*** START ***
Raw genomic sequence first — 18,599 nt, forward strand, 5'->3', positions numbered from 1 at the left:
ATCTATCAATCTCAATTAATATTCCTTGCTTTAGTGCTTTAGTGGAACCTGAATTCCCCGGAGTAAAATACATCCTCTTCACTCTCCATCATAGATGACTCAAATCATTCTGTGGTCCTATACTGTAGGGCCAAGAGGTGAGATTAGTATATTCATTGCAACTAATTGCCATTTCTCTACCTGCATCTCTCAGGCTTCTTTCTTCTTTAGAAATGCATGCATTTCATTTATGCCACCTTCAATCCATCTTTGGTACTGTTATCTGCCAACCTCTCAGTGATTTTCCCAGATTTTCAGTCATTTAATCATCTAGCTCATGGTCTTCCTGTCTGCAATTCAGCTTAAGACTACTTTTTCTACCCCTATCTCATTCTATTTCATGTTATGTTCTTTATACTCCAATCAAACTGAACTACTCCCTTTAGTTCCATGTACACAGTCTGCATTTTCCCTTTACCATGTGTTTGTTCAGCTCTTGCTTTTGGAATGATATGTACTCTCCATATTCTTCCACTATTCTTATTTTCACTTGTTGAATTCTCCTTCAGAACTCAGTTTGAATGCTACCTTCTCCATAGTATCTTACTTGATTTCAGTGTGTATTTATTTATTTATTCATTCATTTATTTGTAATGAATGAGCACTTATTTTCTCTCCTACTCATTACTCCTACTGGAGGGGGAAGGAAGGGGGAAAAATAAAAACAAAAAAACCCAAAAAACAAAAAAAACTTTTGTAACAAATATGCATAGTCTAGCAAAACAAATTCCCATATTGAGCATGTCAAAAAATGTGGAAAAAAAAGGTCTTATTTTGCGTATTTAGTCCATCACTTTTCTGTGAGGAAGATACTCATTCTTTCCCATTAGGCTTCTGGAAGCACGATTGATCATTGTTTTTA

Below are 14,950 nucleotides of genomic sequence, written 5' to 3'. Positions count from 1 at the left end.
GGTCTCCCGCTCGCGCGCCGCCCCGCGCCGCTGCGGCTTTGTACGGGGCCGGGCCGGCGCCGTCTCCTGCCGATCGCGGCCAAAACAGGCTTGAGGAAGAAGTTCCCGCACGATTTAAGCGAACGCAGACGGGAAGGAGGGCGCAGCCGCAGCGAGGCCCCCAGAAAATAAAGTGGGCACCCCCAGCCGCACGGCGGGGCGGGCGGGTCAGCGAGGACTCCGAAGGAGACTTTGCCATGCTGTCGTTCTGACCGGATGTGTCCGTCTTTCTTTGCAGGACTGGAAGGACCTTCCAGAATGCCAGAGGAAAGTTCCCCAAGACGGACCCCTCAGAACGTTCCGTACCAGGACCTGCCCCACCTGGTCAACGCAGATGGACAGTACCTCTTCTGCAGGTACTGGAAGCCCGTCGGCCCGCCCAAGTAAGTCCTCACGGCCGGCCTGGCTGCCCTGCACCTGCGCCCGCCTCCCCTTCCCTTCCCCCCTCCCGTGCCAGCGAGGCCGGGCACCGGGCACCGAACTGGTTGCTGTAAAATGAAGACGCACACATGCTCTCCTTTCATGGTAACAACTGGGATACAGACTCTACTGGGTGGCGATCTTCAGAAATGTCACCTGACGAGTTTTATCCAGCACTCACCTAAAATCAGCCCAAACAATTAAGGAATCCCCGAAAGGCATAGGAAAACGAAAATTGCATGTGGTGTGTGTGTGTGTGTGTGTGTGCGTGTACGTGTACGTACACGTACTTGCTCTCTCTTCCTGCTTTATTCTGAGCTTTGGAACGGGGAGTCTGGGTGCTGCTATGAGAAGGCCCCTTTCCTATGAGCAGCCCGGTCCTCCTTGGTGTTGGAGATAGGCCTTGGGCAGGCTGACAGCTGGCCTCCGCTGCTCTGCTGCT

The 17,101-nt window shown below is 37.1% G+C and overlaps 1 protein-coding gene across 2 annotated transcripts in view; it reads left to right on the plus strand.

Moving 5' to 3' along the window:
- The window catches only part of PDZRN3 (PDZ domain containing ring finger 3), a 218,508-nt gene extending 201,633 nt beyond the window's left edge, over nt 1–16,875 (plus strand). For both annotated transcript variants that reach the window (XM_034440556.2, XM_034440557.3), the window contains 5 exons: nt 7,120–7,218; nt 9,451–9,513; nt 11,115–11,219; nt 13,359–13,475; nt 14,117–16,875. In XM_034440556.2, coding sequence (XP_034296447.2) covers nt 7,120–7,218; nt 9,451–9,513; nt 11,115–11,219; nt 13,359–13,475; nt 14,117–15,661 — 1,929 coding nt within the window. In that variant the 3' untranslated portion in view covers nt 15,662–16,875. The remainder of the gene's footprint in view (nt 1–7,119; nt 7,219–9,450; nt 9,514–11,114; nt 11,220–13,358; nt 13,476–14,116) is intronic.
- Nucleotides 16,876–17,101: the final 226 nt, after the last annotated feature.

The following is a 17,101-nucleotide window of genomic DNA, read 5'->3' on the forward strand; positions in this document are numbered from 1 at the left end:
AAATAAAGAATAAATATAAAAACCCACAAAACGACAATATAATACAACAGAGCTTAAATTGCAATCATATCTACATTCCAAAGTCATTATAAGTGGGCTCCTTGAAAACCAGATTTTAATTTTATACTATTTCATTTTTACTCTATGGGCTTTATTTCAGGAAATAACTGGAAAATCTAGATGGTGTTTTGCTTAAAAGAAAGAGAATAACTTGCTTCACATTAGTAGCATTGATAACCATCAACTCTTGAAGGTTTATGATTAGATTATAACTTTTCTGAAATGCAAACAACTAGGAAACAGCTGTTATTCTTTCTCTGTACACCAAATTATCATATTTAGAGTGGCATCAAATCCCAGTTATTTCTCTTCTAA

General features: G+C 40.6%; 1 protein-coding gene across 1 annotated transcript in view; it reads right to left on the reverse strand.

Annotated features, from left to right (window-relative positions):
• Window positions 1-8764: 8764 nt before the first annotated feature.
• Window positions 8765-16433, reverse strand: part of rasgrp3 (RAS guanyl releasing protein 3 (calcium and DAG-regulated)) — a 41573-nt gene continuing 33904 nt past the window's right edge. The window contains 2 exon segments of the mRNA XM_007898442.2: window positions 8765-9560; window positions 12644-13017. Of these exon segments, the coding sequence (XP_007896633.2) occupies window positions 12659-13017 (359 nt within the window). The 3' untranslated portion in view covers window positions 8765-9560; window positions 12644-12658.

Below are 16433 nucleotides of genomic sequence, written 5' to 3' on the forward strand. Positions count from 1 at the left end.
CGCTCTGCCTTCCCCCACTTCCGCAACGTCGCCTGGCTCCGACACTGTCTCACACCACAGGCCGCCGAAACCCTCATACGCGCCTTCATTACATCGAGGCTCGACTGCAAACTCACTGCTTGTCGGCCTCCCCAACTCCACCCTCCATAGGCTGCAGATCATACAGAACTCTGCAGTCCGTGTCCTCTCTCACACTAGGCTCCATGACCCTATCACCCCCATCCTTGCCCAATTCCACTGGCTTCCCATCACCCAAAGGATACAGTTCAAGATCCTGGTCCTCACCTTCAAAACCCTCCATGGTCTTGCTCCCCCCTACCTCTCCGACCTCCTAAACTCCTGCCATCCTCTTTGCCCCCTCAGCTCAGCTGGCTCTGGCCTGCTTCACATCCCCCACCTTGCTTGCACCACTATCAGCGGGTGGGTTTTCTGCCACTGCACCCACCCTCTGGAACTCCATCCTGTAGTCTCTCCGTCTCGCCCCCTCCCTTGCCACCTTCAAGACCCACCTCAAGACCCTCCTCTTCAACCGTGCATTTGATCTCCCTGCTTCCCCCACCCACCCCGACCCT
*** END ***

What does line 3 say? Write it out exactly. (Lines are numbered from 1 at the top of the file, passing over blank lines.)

Below are 14,950 nucleotides of genomic sequence, written 5' to 3'. Positions count from 1 at the left end.